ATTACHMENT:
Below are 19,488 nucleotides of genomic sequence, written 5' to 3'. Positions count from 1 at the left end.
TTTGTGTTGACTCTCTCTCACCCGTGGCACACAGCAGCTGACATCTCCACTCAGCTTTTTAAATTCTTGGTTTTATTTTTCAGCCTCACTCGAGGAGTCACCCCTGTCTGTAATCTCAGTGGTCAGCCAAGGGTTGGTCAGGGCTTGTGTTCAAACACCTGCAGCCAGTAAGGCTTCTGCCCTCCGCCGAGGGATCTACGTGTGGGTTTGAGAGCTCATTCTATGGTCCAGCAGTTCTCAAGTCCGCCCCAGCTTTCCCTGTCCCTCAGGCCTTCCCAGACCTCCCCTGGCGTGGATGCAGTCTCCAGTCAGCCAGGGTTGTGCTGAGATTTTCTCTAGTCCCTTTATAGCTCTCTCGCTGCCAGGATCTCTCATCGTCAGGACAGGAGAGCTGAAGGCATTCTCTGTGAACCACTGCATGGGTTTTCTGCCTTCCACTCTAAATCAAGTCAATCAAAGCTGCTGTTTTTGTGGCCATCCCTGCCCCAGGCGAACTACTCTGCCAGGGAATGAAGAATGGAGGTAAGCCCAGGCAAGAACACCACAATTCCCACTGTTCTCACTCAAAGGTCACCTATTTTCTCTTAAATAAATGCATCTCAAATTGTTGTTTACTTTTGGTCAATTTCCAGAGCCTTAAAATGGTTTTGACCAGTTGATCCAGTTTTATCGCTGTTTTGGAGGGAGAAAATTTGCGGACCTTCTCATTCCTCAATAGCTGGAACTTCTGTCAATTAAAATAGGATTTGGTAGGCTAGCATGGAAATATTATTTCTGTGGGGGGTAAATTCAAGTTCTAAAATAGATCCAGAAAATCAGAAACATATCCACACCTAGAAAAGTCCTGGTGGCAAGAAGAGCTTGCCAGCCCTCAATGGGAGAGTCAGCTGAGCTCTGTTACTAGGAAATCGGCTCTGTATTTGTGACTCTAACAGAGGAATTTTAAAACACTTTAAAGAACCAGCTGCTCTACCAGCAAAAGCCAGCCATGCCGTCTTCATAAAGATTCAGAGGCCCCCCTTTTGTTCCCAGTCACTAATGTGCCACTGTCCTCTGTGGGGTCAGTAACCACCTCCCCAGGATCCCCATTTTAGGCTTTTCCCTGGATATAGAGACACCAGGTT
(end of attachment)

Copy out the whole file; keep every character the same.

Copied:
Below are 19,488 nucleotides of genomic sequence, written 5' to 3'. Positions count from 1 at the left end.
TTTGTGTTGACTCTCTCTCACCCGTGGCACACAGCAGCTGACATCTCCACTCAGCTTTTTAAATTCTTGGTTTTATTTTTCAGCCTCACTCGAGGAGTCACCCCTGTCTGTAATCTCAGTGGTCAGCCAAGGGTTGGTCAGGGCTTGTGTTCAAACACCTGCAGCCAGTAAGGCTTCTGCCCTCCGCCGAGGGATCTACGTGTGGGTTTGAGAGCTCATTCTATGGTCCAGCAGTTCTCAAGTCCGCCCCAGCTTTCCCTGTCCCTCAGGCCTTCCCAGACCTCCCCTGGCGTGGATGCAGTCTCCAGTCAGCCAGGGTTGTGCTGAGATTTTCTCTAGTCCCTTTATAGCTCTCTCGCTGCCAGGATCTCTCATCGTCAGGACAGGAGAGCTGAAGGCATTCTCTGTGAACCACTGCATGGGTTTTCTGCCTTCCACTCTAAATCAAGTCAATCAAAGCTGCTGTTTTTGTGGCCATCCCTGCCCCAGGCGAACTACTCTGCCAGGGAATGAAGAATGGAGGTAAGCCCAGGCAAGAACACCACAATTCCCACTGTTCTCACTCAAAGGTCACCTATTTTCTCTTAAATAAATGCATCTCAAATTGTTGTTTACTTTTGGTCAATTTCCAGAGCCTTAAAATGGTTTTGACCAGTTGATCCAGTTTTATCGCTGTTTTGGAGGGAGAAAATTTGCGGACCTTCTCATTCCTCAATAGCTGGAACTTCTGTCAATTAAAATAGGATTTGGTAGGCTAGCATGGAAATATTATTTCTGTGGGGGGTAAATTCAAGTTCTAAAATAGATCCAGAAAATCAGAAACATATCCACACCTAGAAAAGTCCTGGTGGCAAGAAGAGCTTGCCAGCCCTCAATGGGAGAGTCAGCTGAGCTCTGTTACTAGGAAATCGGCTCTGTATTTGTGACTCTAACAGAGGAATTTTAAAACACTTTAAAGAACCAGCTGCTCTACCAGCAAAAGCCAGCCATGCCGTCTTCATAAAGATTCAGAGGCCCCCCTTTTGTTCCCAGTCACTAATGTGCCACTGTCCTCTGTGGGGTCAGTAACCACCTCCCCAGGATCCCCATTTTAGGCTTTTCCCTGGATATAGAGACACCAGGTT